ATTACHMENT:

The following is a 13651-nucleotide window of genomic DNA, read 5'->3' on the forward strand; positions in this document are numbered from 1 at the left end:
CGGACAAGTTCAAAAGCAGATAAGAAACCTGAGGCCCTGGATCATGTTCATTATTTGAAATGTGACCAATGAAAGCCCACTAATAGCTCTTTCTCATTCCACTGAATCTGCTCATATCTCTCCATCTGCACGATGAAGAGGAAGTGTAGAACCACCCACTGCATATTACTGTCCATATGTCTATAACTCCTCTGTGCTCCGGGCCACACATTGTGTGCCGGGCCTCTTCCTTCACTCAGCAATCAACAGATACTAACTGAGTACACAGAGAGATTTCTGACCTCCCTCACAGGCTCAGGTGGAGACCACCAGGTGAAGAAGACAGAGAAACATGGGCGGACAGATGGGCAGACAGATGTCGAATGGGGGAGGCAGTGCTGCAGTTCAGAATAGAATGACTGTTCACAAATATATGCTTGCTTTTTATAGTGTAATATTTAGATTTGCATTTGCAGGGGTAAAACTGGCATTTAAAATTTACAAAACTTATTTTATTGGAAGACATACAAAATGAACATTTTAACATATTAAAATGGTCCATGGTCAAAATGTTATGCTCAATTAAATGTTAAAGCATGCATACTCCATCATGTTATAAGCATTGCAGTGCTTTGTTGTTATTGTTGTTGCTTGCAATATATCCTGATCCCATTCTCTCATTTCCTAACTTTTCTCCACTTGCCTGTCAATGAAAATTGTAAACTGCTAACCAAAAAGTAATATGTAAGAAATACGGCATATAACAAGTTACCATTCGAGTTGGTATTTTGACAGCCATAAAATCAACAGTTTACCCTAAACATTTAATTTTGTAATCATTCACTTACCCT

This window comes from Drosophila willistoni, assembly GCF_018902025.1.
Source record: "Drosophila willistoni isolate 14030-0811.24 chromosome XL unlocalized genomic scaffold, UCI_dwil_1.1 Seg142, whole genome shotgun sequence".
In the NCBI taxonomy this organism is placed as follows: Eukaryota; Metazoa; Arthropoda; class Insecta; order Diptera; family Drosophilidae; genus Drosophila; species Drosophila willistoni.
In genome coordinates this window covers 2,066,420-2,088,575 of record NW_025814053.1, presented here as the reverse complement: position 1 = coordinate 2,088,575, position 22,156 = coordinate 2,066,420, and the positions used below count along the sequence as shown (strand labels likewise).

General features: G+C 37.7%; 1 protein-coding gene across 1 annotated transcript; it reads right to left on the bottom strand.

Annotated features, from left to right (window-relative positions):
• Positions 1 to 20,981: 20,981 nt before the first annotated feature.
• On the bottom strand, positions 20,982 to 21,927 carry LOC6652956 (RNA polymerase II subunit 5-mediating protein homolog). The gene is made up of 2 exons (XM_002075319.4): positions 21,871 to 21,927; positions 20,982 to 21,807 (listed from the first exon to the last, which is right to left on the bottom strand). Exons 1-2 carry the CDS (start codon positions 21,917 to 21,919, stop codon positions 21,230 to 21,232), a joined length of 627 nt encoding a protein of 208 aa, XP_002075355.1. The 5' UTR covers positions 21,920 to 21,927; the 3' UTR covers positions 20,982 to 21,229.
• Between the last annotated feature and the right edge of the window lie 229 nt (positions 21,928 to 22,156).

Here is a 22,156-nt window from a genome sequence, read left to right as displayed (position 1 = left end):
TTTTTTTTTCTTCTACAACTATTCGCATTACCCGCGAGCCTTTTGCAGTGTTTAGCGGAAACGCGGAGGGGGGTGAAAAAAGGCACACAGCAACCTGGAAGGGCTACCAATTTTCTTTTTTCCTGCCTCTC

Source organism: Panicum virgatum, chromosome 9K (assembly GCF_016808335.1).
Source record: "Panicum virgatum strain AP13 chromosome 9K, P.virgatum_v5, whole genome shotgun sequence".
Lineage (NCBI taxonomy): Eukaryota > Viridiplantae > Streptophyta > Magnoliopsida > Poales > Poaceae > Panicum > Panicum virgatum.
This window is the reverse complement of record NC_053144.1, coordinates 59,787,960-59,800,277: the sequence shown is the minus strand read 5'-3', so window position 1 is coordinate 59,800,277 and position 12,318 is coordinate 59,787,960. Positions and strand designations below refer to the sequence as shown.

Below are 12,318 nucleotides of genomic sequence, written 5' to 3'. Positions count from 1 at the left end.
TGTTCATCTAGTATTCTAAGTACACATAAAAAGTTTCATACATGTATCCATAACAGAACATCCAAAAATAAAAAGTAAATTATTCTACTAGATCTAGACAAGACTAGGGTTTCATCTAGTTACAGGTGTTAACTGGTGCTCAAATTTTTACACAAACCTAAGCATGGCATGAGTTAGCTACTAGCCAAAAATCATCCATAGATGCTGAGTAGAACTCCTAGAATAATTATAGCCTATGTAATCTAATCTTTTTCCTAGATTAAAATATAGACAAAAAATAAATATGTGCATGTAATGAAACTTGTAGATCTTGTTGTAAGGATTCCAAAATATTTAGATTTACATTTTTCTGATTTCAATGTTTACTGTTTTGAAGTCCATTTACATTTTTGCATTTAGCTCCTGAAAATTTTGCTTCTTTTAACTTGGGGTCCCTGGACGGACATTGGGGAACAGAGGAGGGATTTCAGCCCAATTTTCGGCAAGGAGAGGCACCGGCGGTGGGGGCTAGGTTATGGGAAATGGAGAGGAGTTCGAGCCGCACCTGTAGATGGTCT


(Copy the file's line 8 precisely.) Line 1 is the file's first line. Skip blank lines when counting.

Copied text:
Annotated features, from left to right (window-relative positions):